The Dog Ate Your Excuses: Deliver Sales
Did you hear about the department store that imposed silence on its customers?
That was the UK store Selfridges in the run-up to Christmas 2012. A busy high street store in the heart of London, it knew just how manic things could get, and it knew that not everyone appreciates getting stressed out in the rush. So it introduced quiet zones: customers who entered designated silent areas had to remove their shoes and hand over their phones.
But even if you’re in a store where you can hear yourself think, your time is still limited and you still have to pick something out of the hundreds of items available. How do you choose? What guides your thinking?
Well, fashion retailer C&A embedded small screens on its clothes hangers that display the number of Facebook likes each item has received – in real time.
Just two ideas for cutting through the noise to deliver sales. Retail advertising is a noisy place the temptation is always to up your own volume to be heard. Run more ads, place more calls. But when the pressure is on to deliver sales, the first thing to go can be your regard for your customers, treating them as prospects rather than people – and people notice when you do that. You turn up the volume, they turn down their hearing. How can you engage your customers in ways they will notice and remember? And bearing in mind that not everyone has the reserves of Selfridges or C&A to throw at a problem, how can you earn trust and still deliver on your goals with more limited resources?
Your minimum asset is your location: your store in the real world, your website online. The bricks-and-mortar side of your business is in a place – it’s part of a community. If you want your community to come to you, give back to them first. Organize events, on or off your premises. Do you have space where you could organize small exhibitions of local talent? You certainly have walls, inside and out, so start there – have your décor and layout designed by a talented artist (subject to local ordinances, of course, and not getting in anyone’s way!). Update it regularly so that people keep coming back.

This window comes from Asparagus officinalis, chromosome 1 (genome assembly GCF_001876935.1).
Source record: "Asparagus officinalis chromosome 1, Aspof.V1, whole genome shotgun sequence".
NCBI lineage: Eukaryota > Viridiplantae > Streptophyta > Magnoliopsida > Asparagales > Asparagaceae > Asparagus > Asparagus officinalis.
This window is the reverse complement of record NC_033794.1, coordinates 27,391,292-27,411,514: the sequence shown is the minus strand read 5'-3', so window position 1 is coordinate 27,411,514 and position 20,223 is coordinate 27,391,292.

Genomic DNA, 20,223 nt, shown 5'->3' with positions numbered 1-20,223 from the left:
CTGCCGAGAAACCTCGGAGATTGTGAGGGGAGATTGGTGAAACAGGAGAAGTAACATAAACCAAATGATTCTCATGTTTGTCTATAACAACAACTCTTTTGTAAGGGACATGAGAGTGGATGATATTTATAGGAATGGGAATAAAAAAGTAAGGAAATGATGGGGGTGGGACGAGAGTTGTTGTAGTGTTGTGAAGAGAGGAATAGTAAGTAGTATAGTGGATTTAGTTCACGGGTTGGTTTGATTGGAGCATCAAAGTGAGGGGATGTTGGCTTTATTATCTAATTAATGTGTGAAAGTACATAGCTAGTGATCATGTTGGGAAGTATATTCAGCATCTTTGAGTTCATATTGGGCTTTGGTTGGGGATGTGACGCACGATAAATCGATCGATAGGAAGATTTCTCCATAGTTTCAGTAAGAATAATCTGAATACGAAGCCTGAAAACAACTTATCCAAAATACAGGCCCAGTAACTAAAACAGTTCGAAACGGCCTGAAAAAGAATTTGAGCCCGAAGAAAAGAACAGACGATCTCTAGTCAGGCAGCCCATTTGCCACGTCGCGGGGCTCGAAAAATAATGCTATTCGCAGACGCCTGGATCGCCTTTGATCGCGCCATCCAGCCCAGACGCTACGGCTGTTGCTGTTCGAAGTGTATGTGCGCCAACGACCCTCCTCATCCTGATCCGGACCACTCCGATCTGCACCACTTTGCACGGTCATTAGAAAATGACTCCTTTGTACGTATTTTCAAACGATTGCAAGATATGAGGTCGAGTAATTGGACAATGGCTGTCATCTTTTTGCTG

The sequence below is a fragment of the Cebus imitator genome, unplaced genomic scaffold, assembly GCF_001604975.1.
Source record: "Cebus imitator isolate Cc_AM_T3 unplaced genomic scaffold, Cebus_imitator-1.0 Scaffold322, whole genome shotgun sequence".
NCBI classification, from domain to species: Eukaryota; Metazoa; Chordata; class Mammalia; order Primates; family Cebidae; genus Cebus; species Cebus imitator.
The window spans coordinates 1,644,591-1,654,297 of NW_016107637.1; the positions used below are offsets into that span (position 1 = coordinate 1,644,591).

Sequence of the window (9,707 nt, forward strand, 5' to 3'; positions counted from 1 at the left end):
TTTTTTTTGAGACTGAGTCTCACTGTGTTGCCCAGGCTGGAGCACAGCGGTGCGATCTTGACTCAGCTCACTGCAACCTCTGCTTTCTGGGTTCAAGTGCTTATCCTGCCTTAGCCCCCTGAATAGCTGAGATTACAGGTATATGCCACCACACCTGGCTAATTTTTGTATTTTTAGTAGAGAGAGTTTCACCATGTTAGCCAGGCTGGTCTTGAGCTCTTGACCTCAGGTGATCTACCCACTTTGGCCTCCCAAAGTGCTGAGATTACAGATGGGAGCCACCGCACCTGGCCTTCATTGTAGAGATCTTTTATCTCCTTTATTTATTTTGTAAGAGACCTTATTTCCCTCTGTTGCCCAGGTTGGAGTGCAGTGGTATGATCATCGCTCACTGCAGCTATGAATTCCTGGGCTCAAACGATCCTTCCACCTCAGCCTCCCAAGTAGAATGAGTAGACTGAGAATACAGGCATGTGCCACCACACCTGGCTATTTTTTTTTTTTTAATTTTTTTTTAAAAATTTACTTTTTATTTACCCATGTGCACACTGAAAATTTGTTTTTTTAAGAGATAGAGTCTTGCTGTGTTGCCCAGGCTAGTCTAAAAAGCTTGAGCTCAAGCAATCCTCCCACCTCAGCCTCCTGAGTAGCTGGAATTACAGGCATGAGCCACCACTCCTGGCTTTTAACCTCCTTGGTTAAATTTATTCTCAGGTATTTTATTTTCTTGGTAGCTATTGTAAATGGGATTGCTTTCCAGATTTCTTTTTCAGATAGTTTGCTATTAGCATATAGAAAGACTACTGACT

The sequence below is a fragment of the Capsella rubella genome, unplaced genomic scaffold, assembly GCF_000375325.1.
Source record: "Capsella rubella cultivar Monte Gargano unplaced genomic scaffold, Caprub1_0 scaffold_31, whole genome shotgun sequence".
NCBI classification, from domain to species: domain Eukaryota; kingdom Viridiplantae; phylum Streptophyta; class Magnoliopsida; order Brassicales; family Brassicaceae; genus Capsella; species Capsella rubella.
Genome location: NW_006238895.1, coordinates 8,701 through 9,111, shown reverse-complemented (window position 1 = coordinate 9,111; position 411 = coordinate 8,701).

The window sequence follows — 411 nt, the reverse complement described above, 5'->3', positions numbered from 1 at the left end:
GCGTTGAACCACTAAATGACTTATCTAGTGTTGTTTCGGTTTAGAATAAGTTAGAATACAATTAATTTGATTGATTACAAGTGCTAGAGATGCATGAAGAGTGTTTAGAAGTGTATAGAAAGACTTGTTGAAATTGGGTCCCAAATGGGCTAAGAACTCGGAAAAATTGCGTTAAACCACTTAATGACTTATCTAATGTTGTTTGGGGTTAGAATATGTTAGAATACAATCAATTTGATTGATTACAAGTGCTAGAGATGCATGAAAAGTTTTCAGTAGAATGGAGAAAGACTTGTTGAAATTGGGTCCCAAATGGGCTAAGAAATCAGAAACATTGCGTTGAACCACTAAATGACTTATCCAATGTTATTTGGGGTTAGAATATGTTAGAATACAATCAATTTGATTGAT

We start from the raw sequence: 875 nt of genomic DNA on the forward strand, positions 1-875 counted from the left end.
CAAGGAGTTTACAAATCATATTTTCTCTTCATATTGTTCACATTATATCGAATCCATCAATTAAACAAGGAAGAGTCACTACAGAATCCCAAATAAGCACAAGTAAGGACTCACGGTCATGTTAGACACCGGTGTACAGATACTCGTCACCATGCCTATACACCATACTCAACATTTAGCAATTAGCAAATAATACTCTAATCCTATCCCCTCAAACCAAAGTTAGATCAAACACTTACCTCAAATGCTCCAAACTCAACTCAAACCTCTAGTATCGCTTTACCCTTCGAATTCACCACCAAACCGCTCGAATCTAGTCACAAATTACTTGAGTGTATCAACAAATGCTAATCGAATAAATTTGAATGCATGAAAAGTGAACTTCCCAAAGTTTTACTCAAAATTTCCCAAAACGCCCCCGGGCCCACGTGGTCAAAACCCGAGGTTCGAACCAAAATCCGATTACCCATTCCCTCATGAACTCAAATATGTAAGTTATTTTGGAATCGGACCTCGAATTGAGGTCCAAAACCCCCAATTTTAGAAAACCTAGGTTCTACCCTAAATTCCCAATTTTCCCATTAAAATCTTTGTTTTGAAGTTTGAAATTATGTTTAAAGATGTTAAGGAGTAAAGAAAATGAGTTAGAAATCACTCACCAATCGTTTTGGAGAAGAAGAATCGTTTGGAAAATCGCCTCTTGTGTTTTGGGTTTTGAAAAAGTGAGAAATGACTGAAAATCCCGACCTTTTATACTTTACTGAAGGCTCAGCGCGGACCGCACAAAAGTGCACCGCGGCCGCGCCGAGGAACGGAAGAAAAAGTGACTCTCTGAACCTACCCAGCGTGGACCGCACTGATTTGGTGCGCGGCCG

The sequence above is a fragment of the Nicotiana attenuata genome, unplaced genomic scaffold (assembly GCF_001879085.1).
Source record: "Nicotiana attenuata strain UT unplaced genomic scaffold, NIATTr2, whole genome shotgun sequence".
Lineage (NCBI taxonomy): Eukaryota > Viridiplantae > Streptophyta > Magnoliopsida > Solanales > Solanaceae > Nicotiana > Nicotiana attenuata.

(And if your support turns out to be the big breakthrough someone was waiting for – well, it can’t hurt to have famous friends. The UN Refugee agency, UNHCR, experienced a sudden surge in interest when best-selling author Neil Gaiman – who has a considerably larger following – retweeted their appeals about Syrian refugees. Gaiman was promptly recruited as a goodwill ambassador, promoting their work in refugee camps in Jordan.)
If you don’t have the space, or the smell of fresh paint gives you hives, you can redesign your store – or even make it different for different customers on each visit – without laying a finger on the paintwork. Aurasma uses what is called augmented reality, adding a layer of interactive content to static objects. Point your phone at a poster or a display stand, and watch it come alive, sending images and information to customers as though they were in the same room but which no one else can see. Maybe customers in your loyalty program get an enhanced experience – more wares, better discounts – than the ones who’ve just come in for the first time …
And that brings us to the line that works for both physical and virtual stores: gamification – turning the shopping experience into a game. A scavenger hunt around your site, real or virtual. A hidden prize in your packaging that gets the winner a discount or a year’s supply. (Willy Wonka had it right!) Team up with other businesses in your area and run the hunt over several sites, each one with a token somewhere in it. Reward customers who spot your product in another store or on the street. Organize a secret trail around locations of common interest: eating experiences for the hospitality trade; cultural experiences for the bookstores.
Whether you’re real world or purely virtual, we’ll assume that by this stage you know all the basic rules for managing the internet side of your business – use social media to market to your customers; make your content interesting; encourage readers to share it; don’t just copy and paste boilerplate into each platform but adapt it for each audience type. But maybe in the past you were pretty old school, and you have a trail of legacy blogs and other internet content that nowadays makes you cringe. Well, if it’s still there, go back and change it. Freshen it up. Get it re-noticed; you never know who will stumble over it anew.
And since you’ve got people coming to your site, expand it: don’t just sell your products but answer questions on related subjects, or link to the kind of pages your customers are interested in. Or just include a Google box. While we’re about it, have you ever tried to buy something off your own website? Give it a go, and be guided by what happens, not what you want to happen.
In short, raise the stakes and read the signals. Do something new, and see what people respond to. Your customers have lives outside your business – try and find the overlap. You’re a human and you’re marketing to other humans, not just figures in the sales ledger. Don’t just inform your audience – attract them. Factor that into your thinking and enjoy what happens.